The New York Jets defense ranks atop the league in fewest points and total yards allowed per game entering Week 7. The already dominant defense became even stronger as Pro Bowl defensive lineman Sheldon Richardson returns from a four game suspension. Making his season debut against Washington in a Week 6 win, Richardson reunited with fellow defensive lineman Muhammad Wilkerson, and the devastating tandem didn’t miss a beat.
Playing 51 of 65 defensive snaps, Sheldon Richardson – the 2013 NFL Defensive Rookie of the Year – finished the game with three assisted tackles and six quarterback hurries. Early in the second quarter, he added a sack to his stat sheet, combining with Muhammad Wilkerson on an overpowering tackle-end line stunt.
Facing a 2nd and 10 from their own 20 yard line, Washington deploys 11 offensive personnel out of a double-inverted slot formation, leaving quarterback Kirk Cousins under center with running back Alfred Morris lined up five yards behind him.
The Jets counter the spread look with their nickel defense in a 4-2-5 alignment with both defensive ends – Stephen Bowen (left) and Wilkerson (right) – positioned just outside the tackle box. Along the interior, rookie defensive tackle Leonard Williams is aligned in the A Gap as the 1 technique while Richardson as the 3 technique is shaded on the outside shoulder of rookie right guard Brandon Scherff (#75).
Sending just four rushers against the five-man pass protection, New York uses a well-executed line stunt, or game, to confuse the offensive line and engulf Cousins just two seconds after the snap. The pre-planned combination move, which has Richardson slanting toward the B Gap and Wilkerson subsequently looping behind him, looks to exploit the A Gap:
Off the snap, Richardson fires out at an angle toward right tackle Morgan Moses (#76) and dips his inside shoulder in order to “get small” as he shoots the gap. Scherff is late to the punch on Richardson, contacting him from the side, allowing the defender to hook the guard’s outside arm, taking him further out of position and preventing him from possibly passing off the rusher to Morgan. This action works in unison with Williams, who, as the 1 technique, draws the double-team from Washington on the left side of the line, opening up a large rush lane.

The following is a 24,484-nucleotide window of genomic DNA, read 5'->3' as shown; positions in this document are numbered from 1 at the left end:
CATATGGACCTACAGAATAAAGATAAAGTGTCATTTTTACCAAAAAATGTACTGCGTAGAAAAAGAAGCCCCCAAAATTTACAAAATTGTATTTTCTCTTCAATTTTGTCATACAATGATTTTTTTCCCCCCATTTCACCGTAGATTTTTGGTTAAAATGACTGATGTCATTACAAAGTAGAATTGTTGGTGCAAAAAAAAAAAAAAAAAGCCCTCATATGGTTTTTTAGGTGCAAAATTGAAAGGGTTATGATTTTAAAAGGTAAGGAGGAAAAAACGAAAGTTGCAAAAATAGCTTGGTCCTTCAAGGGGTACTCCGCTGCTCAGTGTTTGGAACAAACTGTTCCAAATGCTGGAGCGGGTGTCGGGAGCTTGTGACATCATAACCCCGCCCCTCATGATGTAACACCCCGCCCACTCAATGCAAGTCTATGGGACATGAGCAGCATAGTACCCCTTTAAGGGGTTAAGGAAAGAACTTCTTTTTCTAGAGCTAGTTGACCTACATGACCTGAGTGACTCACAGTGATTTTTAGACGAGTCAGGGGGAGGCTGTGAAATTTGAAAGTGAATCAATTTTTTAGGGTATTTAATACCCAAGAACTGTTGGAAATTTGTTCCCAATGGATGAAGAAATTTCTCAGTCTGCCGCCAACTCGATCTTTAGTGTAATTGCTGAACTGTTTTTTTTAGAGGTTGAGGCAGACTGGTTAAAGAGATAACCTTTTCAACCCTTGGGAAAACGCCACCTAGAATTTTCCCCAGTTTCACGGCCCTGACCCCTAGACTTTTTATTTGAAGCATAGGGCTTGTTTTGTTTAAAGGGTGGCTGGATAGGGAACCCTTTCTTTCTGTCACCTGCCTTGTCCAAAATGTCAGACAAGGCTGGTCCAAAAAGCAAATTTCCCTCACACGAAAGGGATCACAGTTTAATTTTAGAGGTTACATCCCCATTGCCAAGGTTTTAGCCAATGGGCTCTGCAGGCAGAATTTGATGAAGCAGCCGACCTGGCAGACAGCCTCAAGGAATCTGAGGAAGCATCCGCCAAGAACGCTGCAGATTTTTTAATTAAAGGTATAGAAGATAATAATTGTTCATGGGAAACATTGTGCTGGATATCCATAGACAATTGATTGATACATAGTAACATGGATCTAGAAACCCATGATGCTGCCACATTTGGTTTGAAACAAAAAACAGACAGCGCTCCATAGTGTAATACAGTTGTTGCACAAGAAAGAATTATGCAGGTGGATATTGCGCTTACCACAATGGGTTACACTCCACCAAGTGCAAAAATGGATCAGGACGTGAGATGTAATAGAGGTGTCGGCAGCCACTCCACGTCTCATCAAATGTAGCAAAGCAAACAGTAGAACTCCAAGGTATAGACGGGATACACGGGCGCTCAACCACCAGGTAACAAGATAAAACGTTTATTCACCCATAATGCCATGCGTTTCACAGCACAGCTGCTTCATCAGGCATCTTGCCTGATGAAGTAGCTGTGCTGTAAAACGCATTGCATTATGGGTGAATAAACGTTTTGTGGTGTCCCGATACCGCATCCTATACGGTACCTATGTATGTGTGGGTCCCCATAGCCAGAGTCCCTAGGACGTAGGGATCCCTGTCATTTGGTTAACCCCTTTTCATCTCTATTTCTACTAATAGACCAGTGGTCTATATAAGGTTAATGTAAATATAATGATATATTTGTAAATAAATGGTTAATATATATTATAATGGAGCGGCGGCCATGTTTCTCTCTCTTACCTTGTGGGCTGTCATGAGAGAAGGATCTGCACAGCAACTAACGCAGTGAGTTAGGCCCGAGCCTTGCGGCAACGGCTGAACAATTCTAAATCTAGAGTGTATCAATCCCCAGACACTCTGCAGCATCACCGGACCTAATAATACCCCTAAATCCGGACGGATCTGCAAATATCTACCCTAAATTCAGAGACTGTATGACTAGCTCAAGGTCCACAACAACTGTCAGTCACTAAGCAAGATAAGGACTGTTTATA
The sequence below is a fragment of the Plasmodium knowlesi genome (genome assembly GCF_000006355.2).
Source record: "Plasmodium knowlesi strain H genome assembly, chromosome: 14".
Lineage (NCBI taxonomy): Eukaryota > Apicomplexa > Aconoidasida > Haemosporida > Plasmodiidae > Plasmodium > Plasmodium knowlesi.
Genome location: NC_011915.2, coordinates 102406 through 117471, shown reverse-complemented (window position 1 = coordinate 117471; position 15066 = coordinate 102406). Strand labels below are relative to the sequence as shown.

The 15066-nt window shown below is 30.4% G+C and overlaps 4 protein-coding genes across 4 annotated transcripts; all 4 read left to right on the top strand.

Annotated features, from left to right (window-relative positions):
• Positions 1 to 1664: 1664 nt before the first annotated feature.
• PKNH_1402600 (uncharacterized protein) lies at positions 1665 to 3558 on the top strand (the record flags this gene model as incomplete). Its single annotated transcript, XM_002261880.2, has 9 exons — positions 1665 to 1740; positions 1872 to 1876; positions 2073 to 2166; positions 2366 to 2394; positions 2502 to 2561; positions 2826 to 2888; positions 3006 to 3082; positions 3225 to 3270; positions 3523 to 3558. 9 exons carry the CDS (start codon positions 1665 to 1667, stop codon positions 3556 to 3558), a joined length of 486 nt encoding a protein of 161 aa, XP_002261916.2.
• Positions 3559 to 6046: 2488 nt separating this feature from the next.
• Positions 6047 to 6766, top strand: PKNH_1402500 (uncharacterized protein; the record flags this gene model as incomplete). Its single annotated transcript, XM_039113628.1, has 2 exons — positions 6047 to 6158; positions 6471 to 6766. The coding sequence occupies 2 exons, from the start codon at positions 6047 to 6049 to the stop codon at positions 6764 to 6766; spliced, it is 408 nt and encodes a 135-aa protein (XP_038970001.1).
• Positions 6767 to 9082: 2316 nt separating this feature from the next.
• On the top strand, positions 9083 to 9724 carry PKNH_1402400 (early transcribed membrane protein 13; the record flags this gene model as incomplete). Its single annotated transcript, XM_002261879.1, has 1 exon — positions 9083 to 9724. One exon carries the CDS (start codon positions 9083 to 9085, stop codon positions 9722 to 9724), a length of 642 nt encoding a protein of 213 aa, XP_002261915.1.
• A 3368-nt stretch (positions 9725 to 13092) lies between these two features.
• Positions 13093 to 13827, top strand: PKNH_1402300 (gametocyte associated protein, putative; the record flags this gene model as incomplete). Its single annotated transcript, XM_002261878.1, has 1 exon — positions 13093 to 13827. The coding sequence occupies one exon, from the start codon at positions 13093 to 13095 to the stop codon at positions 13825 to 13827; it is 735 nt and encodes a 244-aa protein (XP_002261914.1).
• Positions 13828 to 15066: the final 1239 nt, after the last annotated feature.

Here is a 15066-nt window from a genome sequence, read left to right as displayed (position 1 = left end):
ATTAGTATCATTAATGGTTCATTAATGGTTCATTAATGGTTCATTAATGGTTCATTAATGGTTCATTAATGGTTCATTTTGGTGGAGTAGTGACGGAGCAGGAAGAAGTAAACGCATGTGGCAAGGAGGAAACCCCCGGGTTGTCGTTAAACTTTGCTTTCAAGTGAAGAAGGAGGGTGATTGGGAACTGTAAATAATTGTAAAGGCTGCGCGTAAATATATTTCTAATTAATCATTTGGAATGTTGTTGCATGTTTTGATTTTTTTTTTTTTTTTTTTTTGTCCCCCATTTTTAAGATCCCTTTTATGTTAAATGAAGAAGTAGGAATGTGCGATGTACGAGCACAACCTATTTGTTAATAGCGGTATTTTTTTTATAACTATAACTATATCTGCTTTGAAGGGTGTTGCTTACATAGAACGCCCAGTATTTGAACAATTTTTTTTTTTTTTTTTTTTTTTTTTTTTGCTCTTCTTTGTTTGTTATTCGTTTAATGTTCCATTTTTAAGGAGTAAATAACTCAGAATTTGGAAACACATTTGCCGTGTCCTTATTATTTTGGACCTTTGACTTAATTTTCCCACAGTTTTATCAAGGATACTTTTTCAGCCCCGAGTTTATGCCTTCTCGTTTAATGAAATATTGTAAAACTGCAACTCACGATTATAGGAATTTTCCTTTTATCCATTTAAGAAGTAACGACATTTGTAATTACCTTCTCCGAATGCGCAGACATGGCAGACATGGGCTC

At the same time that the above sequence occurs, Wilkerson – after first charging straight ahead for two steps to entice the right tackle – proceeds to cross behind Richardson on the stunt, looking to penetrate the now exposed A Gap.
As Cousins completes his three-step drop, his apparent first read on the play is wide receiver Ryan Grant (#14) on the quick out. However, because of tight coverage from safety Marcus Gilchrist (#21), who is playing the flat route with cornerback Antonio Cromartie helping over the top within the Cover 3 shell, Cousins is unable to pull the trigger and instead looks to escape the quickly evaporating pocket. Only he has nowhere to go and no time left:
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This tackle-end stunt is designed to target the A Gap and provide a rush lane for Wilkerson to bring down the quarterback. But Richardson’s explosive first step off the line and upper body strength enables him to blow past Scherff and be the first to reach Cousins on the shared sack with Wilkerson. Even if the DT had failed to gain penetration, his effort nonetheless pulled Scherff out of his gap, which would have allowed Wilkerson to swoop in for the solo sack.
Richardson returns at just the right time, as he led the Jets in sacks (9), QB hits (14) and hurries (31) last season according to Pro Football Focus, adds a dangerous interior pass rush weapon to a defensive unit faring quite well without one. His presence will afford head coach Todd Bowles and defensive coordinator Kacy Rodgers even more diversity within their aggressive and heavily used pressure and blitz concepts. Quarterbacks beware: arguably the best defense in the NFL just re-added their best front-seven defender back into the mix.
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Brian Filipiak knows about proper blocking technique, the basics of run defense, how to defeat an overload, and the point-of-attack.
All video and images courtesy NFL Game Pass.